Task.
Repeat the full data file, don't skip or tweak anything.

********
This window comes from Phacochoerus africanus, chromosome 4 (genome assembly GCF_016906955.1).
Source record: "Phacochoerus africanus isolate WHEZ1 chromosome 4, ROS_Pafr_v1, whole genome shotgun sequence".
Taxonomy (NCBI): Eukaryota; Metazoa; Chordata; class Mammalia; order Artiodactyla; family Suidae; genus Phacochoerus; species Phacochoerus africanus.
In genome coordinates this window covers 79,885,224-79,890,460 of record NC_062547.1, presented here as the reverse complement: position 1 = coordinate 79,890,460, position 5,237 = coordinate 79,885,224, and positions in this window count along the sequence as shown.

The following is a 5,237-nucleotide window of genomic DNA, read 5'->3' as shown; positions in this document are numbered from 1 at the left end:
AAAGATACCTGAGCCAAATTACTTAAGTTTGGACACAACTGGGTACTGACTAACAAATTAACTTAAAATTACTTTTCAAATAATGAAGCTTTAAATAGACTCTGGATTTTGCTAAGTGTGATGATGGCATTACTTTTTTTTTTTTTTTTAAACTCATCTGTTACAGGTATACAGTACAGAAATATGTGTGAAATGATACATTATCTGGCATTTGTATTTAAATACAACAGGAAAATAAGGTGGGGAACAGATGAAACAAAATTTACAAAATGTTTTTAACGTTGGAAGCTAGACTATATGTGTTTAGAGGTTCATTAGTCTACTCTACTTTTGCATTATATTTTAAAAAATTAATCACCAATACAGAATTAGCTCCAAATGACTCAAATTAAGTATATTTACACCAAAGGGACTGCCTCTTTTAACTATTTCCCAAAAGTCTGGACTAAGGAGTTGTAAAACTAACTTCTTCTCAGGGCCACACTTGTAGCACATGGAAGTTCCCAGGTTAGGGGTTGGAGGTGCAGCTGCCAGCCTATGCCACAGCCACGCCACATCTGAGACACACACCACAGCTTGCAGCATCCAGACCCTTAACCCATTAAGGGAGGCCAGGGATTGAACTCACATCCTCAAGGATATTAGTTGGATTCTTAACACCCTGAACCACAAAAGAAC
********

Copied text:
This window comes from Phacochoerus africanus, chromosome 4 (genome assembly GCF_016906955.1).
Source record: "Phacochoerus africanus isolate WHEZ1 chromosome 4, ROS_Pafr_v1, whole genome shotgun sequence".
Taxonomy (NCBI): Eukaryota; Metazoa; Chordata; class Mammalia; order Artiodactyla; family Suidae; genus Phacochoerus; species Phacochoerus africanus.
In genome coordinates this window covers 79,885,224-79,890,460 of record NC_062547.1, presented here as the reverse complement: position 1 = coordinate 79,890,460, position 5,237 = coordinate 79,885,224, and positions in this window count along the sequence as shown.

The following is a 5,237-nucleotide window of genomic DNA, read 5'->3' as shown; positions in this document are numbered from 1 at the left end:
AAAGATACCTGAGCCAAATTACTTAAGTTTGGACACAACTGGGTACTGACTAACAAATTAACTTAAAATTACTTTTCAAATAATGAAGCTTTAAATAGACTCTGGATTTTGCTAAGTGTGATGATGGCATTACTTTTTTTTTTTTTTTTAAACTCATCTGTTACAGGTATACAGTACAGAAATATGTGTGAAATGATACATTATCTGGCATTTGTATTTAAATACAACAGGAAAATAAGGTGGGGAACAGATGAAACAAAATTTACAAAATGTTTTTAACGTTGGAAGCTAGACTATATGTGTTTAGAGGTTCATTAGTCTACTCTACTTTTGCATTATATTTTAAAAAATTAATCACCAATACAGAATTAGCTCCAAATGACTCAAATTAAGTATATTTACACCAAAGGGACTGCCTCTTTTAACTATTTCCCAAAAGTCTGGACTAAGGAGTTGTAAAACTAACTTCTTCTCAGGGCCACACTTGTAGCACATGGAAGTTCCCAGGTTAGGGGTTGGAGGTGCAGCTGCCAGCCTATGCCACAGCCACGCCACATCTGAGACACACACCACAGCTTGCAGCATCCAGACCCTTAACCCATTAAGGGAGGCCAGGGATTGAACTCACATCCTCAAGGATATTAGTTGGATTCTTAACACCCTGAACCACAAAAGAAC